Claims

1. A combustion plant comprising a combustion shaft having a vertical axis with a lower end and an upper end as well as means for supplying fuel and inert material to form a particulate bed, first and second vertical shafts parallel to said combustion shaft, a horizontal passage connecting the upper ends of said shafts, a lock communicating the lower end of said first shaft with said combustion shaft, means to convey combustion gases away from said second shaft, means for supplying a fluidizing gas to the lower end of said combustion shaft for burning said fuel while causing fluid circulation up through said combustion shaft and down through said first shaft, a mechanical separator means in said horizontal passage, above said first shaft and including a plurality of mutually parallel plates being inclined in relation to the vertical axis of said first shaft and arranged to ensure a laminar gas flow from said combustion shaft to said second shaft while separating out entrained particles for a free drop down said first shaft, a heat exchanger comprising heat exchange surfaces traversing said first shaft, and being so distributed therein that at least one free vertical passage is formed for descending particles, below said separator means, and a particle distribution device located below said separator means for directing said dropping particles in preselected proportions towards said heat exchanger and said passage, respectively.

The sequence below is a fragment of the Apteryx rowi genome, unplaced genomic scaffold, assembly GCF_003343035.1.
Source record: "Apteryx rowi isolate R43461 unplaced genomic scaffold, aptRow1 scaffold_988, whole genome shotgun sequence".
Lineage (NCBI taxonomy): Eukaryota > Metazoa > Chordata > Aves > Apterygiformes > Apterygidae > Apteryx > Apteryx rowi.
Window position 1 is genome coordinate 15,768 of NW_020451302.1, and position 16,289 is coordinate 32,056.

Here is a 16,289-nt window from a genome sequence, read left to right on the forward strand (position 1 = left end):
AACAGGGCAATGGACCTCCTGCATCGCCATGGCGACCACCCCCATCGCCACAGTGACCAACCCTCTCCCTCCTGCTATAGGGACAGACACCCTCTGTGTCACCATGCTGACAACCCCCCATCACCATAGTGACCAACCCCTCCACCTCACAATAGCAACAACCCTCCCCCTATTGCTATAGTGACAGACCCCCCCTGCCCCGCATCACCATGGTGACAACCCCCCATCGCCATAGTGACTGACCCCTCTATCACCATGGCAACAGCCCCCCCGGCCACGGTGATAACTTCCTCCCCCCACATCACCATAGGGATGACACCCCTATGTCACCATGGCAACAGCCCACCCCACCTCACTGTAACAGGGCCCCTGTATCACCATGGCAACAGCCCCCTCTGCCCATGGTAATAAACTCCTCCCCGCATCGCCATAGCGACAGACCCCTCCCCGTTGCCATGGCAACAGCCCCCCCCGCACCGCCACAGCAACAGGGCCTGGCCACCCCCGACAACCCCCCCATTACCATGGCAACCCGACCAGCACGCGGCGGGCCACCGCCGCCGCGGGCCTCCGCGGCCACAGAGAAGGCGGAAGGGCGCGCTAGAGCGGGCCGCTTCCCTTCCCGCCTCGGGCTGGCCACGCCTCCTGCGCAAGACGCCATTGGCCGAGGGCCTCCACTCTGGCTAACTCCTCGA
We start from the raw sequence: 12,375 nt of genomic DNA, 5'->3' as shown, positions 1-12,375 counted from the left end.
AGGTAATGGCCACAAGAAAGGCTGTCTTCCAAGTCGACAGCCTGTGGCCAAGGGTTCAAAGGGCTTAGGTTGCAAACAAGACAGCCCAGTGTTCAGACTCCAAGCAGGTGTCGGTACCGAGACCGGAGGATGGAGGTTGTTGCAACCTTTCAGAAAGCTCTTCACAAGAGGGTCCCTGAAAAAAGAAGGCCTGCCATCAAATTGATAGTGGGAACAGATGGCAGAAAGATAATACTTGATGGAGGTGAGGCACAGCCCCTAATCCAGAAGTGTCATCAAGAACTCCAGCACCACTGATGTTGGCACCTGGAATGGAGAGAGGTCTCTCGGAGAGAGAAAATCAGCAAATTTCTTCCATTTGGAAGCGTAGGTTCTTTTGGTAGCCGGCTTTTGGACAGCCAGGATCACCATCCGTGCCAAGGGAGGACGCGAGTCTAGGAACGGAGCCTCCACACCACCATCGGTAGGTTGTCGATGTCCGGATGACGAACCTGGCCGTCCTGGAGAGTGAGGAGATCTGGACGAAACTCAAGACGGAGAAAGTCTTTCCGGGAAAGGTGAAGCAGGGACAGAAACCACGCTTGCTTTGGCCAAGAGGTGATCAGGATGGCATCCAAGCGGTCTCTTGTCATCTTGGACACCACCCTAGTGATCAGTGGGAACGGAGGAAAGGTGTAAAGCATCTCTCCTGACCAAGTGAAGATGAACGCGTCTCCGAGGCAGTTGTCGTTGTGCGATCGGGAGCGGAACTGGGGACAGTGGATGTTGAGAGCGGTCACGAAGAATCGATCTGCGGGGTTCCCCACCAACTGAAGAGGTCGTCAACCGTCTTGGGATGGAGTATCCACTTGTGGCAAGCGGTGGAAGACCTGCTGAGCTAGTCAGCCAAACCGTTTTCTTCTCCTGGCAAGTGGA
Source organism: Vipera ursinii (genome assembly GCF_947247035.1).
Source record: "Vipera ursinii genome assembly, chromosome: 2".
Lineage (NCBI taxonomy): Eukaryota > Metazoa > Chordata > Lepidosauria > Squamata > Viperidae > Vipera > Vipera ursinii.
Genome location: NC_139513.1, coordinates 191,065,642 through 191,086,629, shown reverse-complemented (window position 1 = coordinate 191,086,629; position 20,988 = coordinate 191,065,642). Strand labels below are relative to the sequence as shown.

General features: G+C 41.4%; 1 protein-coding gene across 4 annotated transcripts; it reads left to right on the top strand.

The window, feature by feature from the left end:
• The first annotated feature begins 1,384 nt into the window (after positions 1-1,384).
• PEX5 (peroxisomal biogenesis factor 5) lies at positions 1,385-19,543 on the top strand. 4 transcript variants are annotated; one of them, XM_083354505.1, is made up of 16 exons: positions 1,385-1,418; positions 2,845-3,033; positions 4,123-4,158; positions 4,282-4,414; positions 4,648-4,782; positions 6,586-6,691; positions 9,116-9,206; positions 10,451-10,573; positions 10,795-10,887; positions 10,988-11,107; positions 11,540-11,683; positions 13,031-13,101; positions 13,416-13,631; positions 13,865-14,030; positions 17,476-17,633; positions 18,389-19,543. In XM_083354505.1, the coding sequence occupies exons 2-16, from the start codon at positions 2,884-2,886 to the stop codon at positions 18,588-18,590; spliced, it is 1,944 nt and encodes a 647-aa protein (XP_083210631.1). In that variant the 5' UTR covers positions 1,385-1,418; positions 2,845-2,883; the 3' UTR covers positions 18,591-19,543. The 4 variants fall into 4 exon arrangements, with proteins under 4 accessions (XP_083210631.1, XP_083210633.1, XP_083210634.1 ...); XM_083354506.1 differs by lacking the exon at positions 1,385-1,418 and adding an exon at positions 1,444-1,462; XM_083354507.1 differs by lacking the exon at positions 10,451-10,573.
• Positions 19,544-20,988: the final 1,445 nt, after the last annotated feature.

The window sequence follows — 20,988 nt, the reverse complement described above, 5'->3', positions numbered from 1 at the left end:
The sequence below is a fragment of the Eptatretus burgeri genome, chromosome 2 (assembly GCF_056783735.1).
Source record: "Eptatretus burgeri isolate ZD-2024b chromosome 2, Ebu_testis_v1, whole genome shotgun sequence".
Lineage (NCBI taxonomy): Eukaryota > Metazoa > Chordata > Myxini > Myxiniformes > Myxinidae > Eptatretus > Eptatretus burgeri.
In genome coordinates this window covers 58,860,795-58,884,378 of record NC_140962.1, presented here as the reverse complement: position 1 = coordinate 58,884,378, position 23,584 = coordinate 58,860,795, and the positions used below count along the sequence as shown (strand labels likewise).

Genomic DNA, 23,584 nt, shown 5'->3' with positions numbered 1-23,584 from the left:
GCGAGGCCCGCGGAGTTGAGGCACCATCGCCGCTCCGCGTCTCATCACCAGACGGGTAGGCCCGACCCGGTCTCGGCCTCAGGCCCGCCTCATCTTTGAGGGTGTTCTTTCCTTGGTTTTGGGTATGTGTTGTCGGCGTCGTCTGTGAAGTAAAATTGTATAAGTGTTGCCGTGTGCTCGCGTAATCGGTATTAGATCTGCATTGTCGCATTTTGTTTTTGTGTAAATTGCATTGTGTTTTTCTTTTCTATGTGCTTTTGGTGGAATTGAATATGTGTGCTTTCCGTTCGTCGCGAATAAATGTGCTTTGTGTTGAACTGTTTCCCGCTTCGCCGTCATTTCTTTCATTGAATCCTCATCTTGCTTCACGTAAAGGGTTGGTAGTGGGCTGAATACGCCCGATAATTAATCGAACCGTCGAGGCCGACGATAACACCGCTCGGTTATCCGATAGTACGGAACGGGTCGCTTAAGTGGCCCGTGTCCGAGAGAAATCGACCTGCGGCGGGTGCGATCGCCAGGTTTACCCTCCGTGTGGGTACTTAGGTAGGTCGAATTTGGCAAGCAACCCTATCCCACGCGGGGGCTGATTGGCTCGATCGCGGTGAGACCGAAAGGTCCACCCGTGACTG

2. A combustion plant according to claim 1 in which each of said mutually parallel plates has an upwardly turned separation ledge at its downstream edge.

3. A combustion plant according to claim 1 in which said mutually parallel plates are formed into a removable cassette.

4. A combustion plant according to claim 1 in which said distribution means includes at least one adjustable plate permitting an optional by-passing of particles past at least part of said heat exchanger.

5. A combustion plant according to claim 1 in which said distribution means includes at least one perforated plate pivotable about a horizontal axis.

6. A combustion plant according to claim 1 in which said first vertical shaft is defined by first and second walls located opposite to each other, said at least one free vertical passage is located adjacent to said first wall, and said particle distribution device comprises a perforated plate hinged adjacent to said second wall, which, extending in swung-down position, directs a majority of said particles toward said at least one free vertical passage.

Referenced Cited

U.S. Patent Documents

RE21257 November 1939 Lucke
1728877 September 1929 Mumford
3522841 August 1970 Papalexiou
3823693 July 1974 Bryers et al.
4312301 January 26, 1982 Anson
4454838 June 19, 1984 Strohmeyer, Jr.
4552203 November 12, 1985 Chrysostome et al.

Foreign Patent Documents

0093063 February 1983 EPX
324443 June 1919 DE2
341456 October 1921 DE2
745679 December 1943 DE2
99783 March 1938 SEX
342439 February 1931 GBX
2046886 November 1980 GBX

Patent History

Patent number: 4796546
Type: Grant
Filed: Jul 31, 1987
Date of Patent: Jan 10, 1989
Assignee: Gotaverken Energy Systems AB (Gothenburg)
Inventors: Ola Herstad (Torslanda), Lars Olausson (Angered)
Primary Examiner: Larry Jones
Assistant Examiner: Carl D. Price
Law Firm: Wegner & Bretschneider
Application Number: 7/79,924